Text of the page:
Great Royal Wife, or alternatively, Chief King's Wife, is the term, used to refer to the principal wife of the pharaoh of Ancient Egypt, who served many official functions. While most Ancient Egyptians were monogamous, a male pharaoh would have had other, lesser wives and concubines in addition to the Great Royal Wife; this arrangement would allow the pharaoh to enter into diplomatic marriages with the daughters of allies, as was the custom of ancient kings. In the past the order of succession in Ancient Egypt was thought to pass through the royal women; this theory, referred to as the Heiress Theory, has been rejected regarding the eighteenth dynasty since a 1980s study of its royalty. The throne just passed to the eldest living son of those pharaohs; the mother of the heir to the throne was not always the Great Royal Wife, but once a pharaoh was crowned, it was possible to grant the mother of the king the title of Great Royal Wife, along with other titles. Examples include Iset, the mother of Thutmose III, the mother of Thutmose IV and Mutemwia, the mother of Amenhotep III.
Meretseger, the chief wife of Senusret III, may be the earliest queen whose name appears with this title. However, she is only attested in the New Kingdom; the first holder of its title was Nubkhaes of the Second Intermediate Period. A special place in the history of great royal wives was taken by Hatshepsut, she was Great Royal Wife to her half-brother Thutmose II. During this time Hatshepsut became God's Wife of Amun. After the death of her husband, she became regent because of the minority of her stepson, the only male heir, who would become Thutmose III. During this time Hatshepsut was crowned as pharaoh and ruled as a regent successfully in her own right for many years. Although other women before her had ruled Egypt, Hatshepsut was the first woman to take the title, pharaoh, as it was a new term being used for the rulers, not having been used before the eighteenth dynasty; when she became pharaoh, she designated her daughter, Neferure, as God's Wife of Amun to perform the duties of high priestess.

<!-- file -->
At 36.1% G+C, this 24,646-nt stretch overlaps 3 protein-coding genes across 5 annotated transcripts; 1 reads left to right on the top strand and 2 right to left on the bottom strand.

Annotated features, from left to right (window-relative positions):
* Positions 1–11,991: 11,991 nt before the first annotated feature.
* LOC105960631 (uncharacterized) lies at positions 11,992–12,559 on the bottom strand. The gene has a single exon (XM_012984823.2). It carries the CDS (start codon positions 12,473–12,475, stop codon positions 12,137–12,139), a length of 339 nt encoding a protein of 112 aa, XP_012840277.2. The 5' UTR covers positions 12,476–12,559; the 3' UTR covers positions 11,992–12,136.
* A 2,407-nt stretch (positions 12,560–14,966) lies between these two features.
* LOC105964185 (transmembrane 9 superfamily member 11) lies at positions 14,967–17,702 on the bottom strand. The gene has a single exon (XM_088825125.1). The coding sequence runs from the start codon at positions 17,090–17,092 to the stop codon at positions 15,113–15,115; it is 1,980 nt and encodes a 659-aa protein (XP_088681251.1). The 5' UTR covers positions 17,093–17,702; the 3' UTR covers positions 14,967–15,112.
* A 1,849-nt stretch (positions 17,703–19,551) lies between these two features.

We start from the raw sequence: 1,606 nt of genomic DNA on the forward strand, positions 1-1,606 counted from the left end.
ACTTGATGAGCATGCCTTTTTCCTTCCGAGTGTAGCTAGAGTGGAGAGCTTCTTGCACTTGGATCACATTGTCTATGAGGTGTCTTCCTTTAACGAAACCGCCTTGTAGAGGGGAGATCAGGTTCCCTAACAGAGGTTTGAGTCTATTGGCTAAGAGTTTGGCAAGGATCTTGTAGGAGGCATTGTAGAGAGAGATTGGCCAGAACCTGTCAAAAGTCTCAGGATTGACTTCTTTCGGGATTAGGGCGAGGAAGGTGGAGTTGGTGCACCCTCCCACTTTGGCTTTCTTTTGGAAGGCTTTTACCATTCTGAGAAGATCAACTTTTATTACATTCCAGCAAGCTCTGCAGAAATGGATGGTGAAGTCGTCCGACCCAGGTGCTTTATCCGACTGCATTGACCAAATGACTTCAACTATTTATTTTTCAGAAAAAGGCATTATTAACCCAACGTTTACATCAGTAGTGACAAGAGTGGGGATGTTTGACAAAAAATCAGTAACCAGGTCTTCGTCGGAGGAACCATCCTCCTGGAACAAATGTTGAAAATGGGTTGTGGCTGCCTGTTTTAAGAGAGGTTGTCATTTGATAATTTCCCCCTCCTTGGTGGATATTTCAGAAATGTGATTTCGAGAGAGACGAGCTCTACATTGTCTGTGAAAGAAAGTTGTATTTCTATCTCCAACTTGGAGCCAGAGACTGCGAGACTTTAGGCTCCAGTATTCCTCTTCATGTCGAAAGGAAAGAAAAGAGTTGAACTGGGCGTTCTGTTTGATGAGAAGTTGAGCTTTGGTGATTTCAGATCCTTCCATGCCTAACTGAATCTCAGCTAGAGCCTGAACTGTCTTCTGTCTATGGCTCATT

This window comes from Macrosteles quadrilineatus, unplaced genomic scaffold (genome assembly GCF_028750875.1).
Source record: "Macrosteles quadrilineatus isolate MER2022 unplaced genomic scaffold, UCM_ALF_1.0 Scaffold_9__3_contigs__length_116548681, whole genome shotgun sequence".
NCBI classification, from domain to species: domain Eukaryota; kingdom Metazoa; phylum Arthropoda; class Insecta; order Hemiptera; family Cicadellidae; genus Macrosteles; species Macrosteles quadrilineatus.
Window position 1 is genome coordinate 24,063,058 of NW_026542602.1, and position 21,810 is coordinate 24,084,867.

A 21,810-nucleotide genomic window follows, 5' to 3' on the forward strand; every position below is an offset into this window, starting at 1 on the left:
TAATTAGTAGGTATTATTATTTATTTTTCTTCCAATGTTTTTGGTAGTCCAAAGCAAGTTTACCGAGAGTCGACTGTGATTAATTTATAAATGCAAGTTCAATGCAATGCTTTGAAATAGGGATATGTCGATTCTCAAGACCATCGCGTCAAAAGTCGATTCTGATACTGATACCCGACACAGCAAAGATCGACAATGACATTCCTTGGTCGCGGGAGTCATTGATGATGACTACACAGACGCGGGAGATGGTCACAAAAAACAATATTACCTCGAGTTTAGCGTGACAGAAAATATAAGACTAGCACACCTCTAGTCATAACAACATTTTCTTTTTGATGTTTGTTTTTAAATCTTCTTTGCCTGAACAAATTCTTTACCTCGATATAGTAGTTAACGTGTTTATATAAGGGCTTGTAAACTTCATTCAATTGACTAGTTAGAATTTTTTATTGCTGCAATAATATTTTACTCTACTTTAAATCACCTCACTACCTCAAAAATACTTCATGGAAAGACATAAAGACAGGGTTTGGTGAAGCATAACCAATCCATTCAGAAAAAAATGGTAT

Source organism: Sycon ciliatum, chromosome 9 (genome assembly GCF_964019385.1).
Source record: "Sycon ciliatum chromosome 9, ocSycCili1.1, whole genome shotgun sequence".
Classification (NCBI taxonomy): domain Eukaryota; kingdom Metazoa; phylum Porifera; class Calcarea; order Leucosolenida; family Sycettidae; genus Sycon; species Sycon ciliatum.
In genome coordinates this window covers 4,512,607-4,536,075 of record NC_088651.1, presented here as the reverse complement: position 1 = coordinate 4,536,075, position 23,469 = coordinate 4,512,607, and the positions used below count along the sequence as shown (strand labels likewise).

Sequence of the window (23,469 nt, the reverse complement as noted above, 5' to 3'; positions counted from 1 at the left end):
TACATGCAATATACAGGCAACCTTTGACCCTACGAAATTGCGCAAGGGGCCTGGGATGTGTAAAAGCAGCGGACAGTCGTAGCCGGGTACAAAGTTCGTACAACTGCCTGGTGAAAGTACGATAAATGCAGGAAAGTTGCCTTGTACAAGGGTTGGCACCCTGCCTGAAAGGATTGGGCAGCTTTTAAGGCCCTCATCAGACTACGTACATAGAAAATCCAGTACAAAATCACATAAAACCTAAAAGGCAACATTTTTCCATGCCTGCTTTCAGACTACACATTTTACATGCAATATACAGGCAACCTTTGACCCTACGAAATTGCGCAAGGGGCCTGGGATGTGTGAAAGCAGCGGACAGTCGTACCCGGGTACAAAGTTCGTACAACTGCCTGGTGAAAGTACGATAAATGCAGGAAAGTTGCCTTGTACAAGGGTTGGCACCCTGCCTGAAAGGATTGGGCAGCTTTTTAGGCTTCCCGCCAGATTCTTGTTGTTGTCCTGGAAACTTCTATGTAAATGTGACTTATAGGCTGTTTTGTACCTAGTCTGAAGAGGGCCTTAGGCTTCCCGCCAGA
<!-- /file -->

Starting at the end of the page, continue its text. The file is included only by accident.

Her daughter may have been the great royal wife of Thutmose III, but there is no clear evidence for this proposed marriage. Elsewhere, in Kush and other major states of ancient Africa, the rulers structured their households in much the same way as has just been described. Asiya, the adoptive mother of Moses confused with Pharaoh's daughter, is regarded to be the chief consort of the Biblical Pharaoh according to Islam. List of consorts of the Muhammad Ali Dynasty, for the modern queens and sultanas of Egypt God's Wife of Amun Divine Adoratrice of Amun Interregnum queen Great Wife, for the modern aristocratic consorts of Africa
Bressay transmitting station is a broadcasting transmission facility for the Shetland Islands, located on the isle of Bressay and operated by Arqiva. The transmitting station is based on the Ward of the island's highest peak; the facility includes two steel lattice towers both over 70m high. It first came into service on 1 April 1964 transmitting BBC Television on Band I VHF channel 3 and the Scottish Home Service, Light Programme and Third on Band II VHF, using the same frequencies as today.. † Licensed to transmit at 50 kW. The digital switchover happened in two stages. In Stage One, BBC Two Scotland was switched off and anyone with Freeview, BT Vision or Top Up TV needed to re-tune; the date for this was 5 May 2010. In Stage Two, analogue was permanently switched off and anyone with Freeview, BT Vision or Top Up TV needed to re-tune again; the date for this stage was 19 May 2010. HD and high-powered Freeview services replaced the analogue signals. List of masts List of tallest buildings and structures in Great Britain List of radio stations in the United Kingdom The Transmission Gallery: Bressay Transmitter photographs and information The Transmission Gallery: Television coverage map The Transmission Gallery: Radio coverage map www.mds975.co.uk: Images and info on Bressay transmitter